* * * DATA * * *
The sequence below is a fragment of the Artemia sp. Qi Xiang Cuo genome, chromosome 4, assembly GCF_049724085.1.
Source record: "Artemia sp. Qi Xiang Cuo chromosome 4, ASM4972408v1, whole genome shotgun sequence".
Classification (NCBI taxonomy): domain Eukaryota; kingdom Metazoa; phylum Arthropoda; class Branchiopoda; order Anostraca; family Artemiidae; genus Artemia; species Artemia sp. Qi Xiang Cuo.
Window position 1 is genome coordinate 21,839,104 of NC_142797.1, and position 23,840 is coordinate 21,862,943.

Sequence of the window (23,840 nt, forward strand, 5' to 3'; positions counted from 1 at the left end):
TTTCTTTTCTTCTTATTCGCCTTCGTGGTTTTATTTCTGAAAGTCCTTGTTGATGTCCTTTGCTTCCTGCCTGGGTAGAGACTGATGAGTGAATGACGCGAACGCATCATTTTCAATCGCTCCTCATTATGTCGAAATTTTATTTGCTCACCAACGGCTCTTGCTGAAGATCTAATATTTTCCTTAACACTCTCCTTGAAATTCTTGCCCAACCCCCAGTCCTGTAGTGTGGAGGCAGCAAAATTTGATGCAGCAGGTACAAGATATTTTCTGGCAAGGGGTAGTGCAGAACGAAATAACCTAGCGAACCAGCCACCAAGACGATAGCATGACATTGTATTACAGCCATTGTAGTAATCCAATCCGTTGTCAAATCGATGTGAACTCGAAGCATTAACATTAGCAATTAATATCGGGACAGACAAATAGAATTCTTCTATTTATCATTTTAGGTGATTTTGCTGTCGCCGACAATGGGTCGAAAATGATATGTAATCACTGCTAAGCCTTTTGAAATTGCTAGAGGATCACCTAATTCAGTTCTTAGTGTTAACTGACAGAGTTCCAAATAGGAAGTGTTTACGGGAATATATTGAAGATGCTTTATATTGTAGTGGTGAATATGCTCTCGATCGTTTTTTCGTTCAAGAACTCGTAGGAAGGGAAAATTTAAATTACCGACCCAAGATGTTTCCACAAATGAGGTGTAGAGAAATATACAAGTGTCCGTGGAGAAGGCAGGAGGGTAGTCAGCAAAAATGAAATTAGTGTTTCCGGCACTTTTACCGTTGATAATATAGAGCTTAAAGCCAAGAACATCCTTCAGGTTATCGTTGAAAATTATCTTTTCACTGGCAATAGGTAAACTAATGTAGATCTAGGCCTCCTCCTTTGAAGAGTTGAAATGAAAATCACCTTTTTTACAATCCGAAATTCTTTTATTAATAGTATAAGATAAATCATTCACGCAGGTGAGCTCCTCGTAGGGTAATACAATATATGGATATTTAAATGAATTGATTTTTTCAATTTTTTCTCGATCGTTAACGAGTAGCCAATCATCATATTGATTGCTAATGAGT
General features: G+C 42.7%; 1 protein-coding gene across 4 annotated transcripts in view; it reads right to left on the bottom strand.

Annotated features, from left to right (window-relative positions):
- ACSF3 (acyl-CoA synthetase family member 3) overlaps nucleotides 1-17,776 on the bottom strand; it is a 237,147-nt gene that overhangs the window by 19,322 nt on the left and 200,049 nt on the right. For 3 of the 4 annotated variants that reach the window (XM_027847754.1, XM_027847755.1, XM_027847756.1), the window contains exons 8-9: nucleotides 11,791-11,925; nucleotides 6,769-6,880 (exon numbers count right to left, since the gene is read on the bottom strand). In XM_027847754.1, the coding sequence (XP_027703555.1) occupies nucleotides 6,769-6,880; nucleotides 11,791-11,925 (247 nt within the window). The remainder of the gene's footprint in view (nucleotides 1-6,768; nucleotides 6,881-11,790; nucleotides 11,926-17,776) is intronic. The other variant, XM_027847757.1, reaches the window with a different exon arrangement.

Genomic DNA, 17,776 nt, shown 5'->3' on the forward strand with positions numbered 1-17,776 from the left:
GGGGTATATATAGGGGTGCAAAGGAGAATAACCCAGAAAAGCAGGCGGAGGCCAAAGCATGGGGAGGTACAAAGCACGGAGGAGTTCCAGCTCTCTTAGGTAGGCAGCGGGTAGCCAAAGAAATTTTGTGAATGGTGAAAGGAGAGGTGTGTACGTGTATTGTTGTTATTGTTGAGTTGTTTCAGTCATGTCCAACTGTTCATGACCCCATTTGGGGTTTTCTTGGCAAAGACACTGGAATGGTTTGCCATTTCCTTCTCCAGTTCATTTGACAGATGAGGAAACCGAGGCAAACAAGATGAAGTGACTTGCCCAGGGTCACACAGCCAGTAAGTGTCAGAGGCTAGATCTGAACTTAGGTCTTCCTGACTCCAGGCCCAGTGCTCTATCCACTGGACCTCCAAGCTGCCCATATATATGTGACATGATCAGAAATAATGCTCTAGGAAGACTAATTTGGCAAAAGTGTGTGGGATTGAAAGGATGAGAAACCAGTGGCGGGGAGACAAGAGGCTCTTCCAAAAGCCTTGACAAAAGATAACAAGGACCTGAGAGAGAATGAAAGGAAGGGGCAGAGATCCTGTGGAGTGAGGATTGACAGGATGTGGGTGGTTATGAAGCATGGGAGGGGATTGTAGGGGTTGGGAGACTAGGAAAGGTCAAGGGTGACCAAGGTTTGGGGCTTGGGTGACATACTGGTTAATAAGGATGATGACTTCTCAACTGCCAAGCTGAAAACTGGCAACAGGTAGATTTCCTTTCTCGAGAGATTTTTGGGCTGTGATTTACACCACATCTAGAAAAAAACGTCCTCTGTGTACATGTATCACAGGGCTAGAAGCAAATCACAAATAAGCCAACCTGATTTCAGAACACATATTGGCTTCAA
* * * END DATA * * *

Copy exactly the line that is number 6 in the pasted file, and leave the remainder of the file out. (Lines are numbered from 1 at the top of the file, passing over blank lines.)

TTTCTTTTCTTCTTATTCGCCTTCGTGGTTTTATTTCTGAAAGTCCTTGTTGATGTCCTTTGCTTCCTGCCTGGGTAGAGACTGATGAGTGAATGACGCGAACGCATCATTTTCAATCGCTCCTCATTATGTCGAAATTTTATTTGCTCACCAACGGCTCTTGCTGAAGATCTAATATTTTCCTTAACACTCTCCTTGAAATTCTTGCCCAACCCCCAGTCCTGTAGTGTGGAGGCAGCAAAATTTGATGCAGCAGGTACAAGATATTTTCTGGCAAGGGGTAGTGCAGAACGAAATAACCTAGCGAACCAGCCACCAAGACGATAGCATGACATTGTATTACAGCCATTGTAGTAATCCAATCCGTTGTCAAATCGATGTGAACTCGAAGCATTAACATTAGCAATTAATATCGGGACAGACAAATAGAATTCTTCTATTTATCATTTTAGGTGATTTTGCTGTCGCCGACAATGGGTCGAAAATGATATGTAATCACTGCTAAGCCTTTTGAAATTGCTAGAGGATCACCTAATTCAGTTCTTAGTGTTAACTGACAGAGTTCCAAATAGGAAGTGTTTACGGGAATATATTGAAGATGCTTTATATTGTAGTGGTGAATATGCTCTCGATCGTTTTTTCGTTCAAGAACTCGTAGGAAGGGAAAATTTAAATTACCGACCCAAGATGTTTCCACAAATGAGGTGTAGAGAAATATACAAGTGTCCGTGGAGAAGGCAGGAGGGTAGTCAGCAAAAATGAAATTAGTGTTTCCGGCACTTTTACCGTTGATAATATAGAGCTTAAAGCCAAGAACATCCTTCAGGTTATCGTTGAAAATTATCTTTTCACTGGCAATAGGTAAACTAATGTAGATCTAGGCCTCCTCCTTTGAAGAGTTGAAATGAAAATCACCTTTTTTACAATCCGAAATTCTTTTATTAATAGTATAAGATAAATCATTCACGCAGGTGAGCTCCTCGTAGGGTAATACAATATATGGATATTTAAATGAATTGATTTTTTCAATTTTTTCTCGATCGTTAACGAGTAGCCAATCATCATATTGATTGCTAATGAGT